Israeli police say the country’s prime minister should be charged with bribery and fraud. He insists he’s innocent—and promises to stay in power.
Israeli police recommended Tuesday that Prime Minister Benjamin Netanyahu be indicted on charges of bribery, fraud, and breach of trust. The announcement signals the culmination of a year-long investigation into the longtime Israeli leader and sparks questions about his ability to remain in power.
Netanyahu is insisting he will remain in office. “Over these years, there have been no less than 15 investigations against me with the goal of bringing me down,” he said in televised remarks. “They all began with explosive headlines, live broadcasts from the studios, and some of them even with noisy police recommendations [to indict], just like today. All those efforts, without exception ended with nothing.”
“I know the truth; these will also end without anything,” he said.
Netanyahu has consistently denied wrongdoing, but the allegations—and the charges—are the most serious ever faced by the four-time prime minister of Israel, who has dominated the country’s politics for the past more than two decades. A final decision on whether to file charges against Netanyahu lies with Israel’s attorney general—and that process could take months.
The details of cases 1000 and 2000—as they are known—have been around for more than year. The first scandal centers on champagne and cigars Netanyahu allegedly received from a political benefactor. The second involves conversations he had with the publisher of Yediot Aharonot, the Israeli newspaper. Israeli reports say Netanyahu agreed to help weaken a rival newspaper—Israel Hayom, owned by Sheldon Adelson—in exchange for favorable coverage from Yediot Aharonot. Netanyahu has denied wrongdoing in both cases.
Netanyahu is not the first Israeli leader to face legal troubles. Over the past two decades, each one of Israel’s prime ministers—Ehud Olmert, Ariel Sharon, and Ehud Barak—has been investigated for corruption, though neither Sharon nor Barak was charged. (Olmert was tried, convicted, and sentenced to prison. He served 16 months.) Nor is this the first time Netanyahu has been tarnished by scandal—though the accusations previously did little to affect his popularity.
He was investigated in 1997—his first term as prime minister—for fraud and breach of trust. No charges emerged in that case. Neither did they emerge two years later when he was investigated again for fraud. While the various cases may suggest a high level of corruption in Israel, the country is hardly alone: Many modern states created after World War II have similar problems. Israel, in fact, has perhaps the strongest civic institutions.
Still, as Gregg Carlstrom wrote in The Atlantic in 2017, Netanyahu and his wife “have long occupied pride of place in this crowded field of wealth-seekers.”
In 1994, a Jerusalem paper wrote about the family’s penchant for dining and dashing. Their appetites grew after Netanyahu became prime minister for a second time in 2009: a $2,500 contract for gourmet ice cream at their official residence, and a $127,000 bed installed on a government plane so they could nap on the five-hour flight to London. Netanyahu’s wife, Sara, has been investigated for stealing patio furniture, and his son, Yair, for accepting free Mariah Carey tickets. None of this seemed to put a dent in the Netanyahu family’s political fortunes. But it all made for good headlines.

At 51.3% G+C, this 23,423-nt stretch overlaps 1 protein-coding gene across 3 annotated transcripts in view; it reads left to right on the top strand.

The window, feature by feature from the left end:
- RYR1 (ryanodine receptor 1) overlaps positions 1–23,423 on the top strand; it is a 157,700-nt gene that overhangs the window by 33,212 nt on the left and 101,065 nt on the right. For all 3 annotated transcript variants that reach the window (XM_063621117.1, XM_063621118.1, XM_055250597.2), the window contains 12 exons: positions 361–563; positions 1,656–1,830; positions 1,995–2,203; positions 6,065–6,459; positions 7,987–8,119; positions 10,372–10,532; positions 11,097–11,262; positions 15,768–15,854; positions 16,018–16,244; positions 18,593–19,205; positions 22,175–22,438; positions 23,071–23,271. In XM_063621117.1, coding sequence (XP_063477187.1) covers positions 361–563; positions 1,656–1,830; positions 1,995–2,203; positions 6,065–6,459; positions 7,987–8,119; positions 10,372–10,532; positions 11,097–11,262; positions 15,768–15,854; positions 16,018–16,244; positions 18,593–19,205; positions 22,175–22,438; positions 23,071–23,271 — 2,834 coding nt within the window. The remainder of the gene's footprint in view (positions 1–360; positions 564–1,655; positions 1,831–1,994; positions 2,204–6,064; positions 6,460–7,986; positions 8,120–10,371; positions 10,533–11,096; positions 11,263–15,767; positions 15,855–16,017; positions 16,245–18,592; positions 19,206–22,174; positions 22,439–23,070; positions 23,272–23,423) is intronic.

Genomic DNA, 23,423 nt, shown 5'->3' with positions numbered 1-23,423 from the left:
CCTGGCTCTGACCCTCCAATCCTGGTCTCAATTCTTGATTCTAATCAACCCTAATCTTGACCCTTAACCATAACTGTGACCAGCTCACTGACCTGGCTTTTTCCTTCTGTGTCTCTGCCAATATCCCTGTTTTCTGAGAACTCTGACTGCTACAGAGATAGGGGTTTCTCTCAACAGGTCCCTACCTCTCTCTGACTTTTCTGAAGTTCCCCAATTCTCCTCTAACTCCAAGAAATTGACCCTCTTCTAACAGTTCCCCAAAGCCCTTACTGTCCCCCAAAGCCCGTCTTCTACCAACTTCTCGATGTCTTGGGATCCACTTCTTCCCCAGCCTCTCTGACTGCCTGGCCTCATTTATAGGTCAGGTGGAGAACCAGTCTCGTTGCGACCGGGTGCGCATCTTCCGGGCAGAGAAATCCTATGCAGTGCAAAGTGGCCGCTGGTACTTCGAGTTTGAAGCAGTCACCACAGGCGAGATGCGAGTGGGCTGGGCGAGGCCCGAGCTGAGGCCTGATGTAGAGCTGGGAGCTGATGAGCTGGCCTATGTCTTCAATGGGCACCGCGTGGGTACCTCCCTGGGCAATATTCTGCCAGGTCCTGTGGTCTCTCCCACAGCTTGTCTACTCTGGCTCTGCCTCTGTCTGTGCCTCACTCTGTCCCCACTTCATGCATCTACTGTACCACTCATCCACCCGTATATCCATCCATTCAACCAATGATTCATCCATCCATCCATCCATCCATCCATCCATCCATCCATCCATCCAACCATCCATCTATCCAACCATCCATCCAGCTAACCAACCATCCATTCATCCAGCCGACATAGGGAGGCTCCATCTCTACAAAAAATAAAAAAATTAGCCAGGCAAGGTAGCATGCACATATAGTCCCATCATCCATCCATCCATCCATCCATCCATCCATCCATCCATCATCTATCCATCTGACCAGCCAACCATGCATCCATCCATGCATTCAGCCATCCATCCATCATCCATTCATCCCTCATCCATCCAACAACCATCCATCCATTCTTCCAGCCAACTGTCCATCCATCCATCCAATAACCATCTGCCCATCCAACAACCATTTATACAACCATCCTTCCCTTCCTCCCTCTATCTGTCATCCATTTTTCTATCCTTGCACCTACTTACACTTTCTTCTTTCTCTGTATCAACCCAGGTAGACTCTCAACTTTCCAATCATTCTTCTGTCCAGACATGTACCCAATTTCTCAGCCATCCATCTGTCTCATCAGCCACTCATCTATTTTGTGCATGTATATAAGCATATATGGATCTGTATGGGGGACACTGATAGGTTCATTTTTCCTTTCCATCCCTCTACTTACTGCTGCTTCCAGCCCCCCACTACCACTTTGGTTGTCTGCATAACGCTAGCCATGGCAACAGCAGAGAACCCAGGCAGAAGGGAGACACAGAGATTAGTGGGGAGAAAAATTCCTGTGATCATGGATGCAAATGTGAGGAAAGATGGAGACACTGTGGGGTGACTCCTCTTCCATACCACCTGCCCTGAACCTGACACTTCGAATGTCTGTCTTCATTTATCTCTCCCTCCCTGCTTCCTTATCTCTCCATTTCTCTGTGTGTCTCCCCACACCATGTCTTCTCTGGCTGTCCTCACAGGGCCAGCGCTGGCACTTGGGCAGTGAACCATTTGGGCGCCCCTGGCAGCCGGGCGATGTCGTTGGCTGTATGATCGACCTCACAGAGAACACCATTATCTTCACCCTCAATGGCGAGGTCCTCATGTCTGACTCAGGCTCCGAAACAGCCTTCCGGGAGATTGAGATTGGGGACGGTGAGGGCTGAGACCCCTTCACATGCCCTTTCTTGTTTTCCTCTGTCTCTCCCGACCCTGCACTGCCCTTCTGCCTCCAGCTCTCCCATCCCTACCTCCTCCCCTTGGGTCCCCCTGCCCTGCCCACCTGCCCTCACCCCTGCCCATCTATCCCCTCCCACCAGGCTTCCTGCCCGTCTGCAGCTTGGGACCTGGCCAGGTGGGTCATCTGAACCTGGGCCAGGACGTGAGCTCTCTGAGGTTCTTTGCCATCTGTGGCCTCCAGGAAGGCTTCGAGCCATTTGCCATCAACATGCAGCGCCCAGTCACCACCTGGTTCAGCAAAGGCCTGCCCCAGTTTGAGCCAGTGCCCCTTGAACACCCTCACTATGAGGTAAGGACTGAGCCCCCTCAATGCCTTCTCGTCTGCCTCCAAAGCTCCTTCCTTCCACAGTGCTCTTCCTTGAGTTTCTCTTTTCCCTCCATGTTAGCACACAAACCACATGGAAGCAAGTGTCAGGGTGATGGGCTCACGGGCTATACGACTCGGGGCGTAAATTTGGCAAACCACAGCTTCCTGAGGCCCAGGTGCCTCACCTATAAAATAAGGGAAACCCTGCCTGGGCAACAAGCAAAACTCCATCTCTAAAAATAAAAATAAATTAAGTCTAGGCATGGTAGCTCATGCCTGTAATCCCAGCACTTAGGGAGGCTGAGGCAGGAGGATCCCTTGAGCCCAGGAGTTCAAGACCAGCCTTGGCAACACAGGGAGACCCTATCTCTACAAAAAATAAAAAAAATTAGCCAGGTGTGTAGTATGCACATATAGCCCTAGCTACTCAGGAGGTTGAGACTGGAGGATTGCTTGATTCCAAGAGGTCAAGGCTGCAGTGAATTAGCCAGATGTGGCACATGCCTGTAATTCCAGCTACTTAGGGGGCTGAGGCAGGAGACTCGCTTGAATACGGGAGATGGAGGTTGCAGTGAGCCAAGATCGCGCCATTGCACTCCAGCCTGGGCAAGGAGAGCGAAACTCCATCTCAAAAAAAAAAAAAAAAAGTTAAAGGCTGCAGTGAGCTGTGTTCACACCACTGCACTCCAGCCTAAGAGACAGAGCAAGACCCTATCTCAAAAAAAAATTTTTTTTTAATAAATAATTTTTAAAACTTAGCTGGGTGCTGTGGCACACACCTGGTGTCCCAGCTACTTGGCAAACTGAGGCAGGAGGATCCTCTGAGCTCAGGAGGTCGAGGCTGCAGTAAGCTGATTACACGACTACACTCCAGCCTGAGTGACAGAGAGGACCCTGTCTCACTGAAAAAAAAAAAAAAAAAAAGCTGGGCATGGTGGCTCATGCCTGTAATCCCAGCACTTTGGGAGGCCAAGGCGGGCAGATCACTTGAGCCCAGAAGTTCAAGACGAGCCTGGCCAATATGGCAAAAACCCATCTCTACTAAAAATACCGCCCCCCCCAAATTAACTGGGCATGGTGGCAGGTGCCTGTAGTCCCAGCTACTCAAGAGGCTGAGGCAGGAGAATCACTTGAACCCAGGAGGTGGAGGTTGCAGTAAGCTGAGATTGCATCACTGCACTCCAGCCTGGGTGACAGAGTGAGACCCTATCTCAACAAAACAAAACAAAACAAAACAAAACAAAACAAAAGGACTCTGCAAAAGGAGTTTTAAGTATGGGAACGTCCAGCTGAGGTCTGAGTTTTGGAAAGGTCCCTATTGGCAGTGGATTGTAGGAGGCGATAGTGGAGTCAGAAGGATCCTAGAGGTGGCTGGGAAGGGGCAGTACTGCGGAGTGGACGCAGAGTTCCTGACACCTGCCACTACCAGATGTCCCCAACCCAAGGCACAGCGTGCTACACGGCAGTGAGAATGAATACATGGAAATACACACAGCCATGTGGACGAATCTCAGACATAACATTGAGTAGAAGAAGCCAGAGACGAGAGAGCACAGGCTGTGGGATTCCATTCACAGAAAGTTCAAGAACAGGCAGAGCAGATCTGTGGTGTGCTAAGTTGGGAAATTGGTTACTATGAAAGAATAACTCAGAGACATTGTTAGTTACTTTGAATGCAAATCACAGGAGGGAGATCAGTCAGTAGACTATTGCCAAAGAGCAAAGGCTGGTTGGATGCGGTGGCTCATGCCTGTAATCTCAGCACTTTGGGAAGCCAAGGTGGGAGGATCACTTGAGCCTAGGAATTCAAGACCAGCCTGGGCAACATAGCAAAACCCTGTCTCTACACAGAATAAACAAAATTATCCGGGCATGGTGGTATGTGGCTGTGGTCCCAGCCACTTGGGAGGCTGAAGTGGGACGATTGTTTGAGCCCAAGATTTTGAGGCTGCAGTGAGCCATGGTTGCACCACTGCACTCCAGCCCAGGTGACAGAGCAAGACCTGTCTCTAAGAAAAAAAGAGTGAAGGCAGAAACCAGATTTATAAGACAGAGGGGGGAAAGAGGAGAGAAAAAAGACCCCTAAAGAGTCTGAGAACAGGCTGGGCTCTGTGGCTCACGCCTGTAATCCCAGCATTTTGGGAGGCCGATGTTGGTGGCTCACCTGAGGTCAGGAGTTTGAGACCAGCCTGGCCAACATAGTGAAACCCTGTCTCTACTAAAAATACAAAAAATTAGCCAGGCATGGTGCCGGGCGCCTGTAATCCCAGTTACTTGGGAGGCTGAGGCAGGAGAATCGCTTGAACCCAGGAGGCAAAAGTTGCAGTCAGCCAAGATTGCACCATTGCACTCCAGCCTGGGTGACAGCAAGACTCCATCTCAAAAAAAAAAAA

Nor are the corruption-related investigations restricted to the prime minister. Defense Minister Avigdor Lieberman was put on trial for breach of trust and fraud—before being acquitted. Members of the Knesset, Israel’s parliament, have been investigated for corruption as well.
But Israel isn’t perceived as corrupt—certainly not in comparison to its Arab neighbors, with the exception of the United Arab Emirates, according to Transparency International’s most recent Corruption Perceptions Index. Israel ranks 28th of 177 countries (UAE is 24th), and its ranking has mostly held in recent years. Indeed, while political corruption has become a high-profile Israeli problem, the country’s other institutions—especially its judiciary—are seen as effective and not corrupt.
The possibility of political corruption doesn’t appear to have much impact on whom Israelis support, anyway. Netanyahu is a four-time prime minister, a record he shares with David Ben-Gurion, the country’s founder and first leader.
Shmuel Rosner, a political editor at The Jewish Journal, wrote in The New York Times that it’s not that Israelis don’t care about corruption, it’s that they don’t believe politicians should be harassed because, in his words, “everybody knows that politicians often tend to be, well, not the most honorable people. Still, we need them, and we need to let them do their jobs.”
That’s a view that’s common in many of the countries that gained independence in the 1940s—as Israel did—as European powers shed their colonies following the devastation wrought in World War II. Corruption continues to be a significant issue in many of these countries. With a few exceptions, governance is poor. In Israel, however, national institutions continue to function the way they were designed. What Israel, a country that was founded on principles of economic egalitarianism, increasingly does have in common with many of these nations is growing income inequality—inequality in the country is the highest among OECD nations, and it has been rising steadily since the 1980s.
As Paul Krugman wrote in the Times: “[T]he political economy of the promised land is now characterized by harshness at the bottom and at least soft corruption at the top. And many Israelis see Mr. Netanyahu as part of the problem.”
Krugman wrote that nearly three years ago. Netanyahu’s legal woes suggest it’s even truer now.
courtesy : https://www.theatlantic.com/international/archive/2018/02/netanyahu-indictment/535995/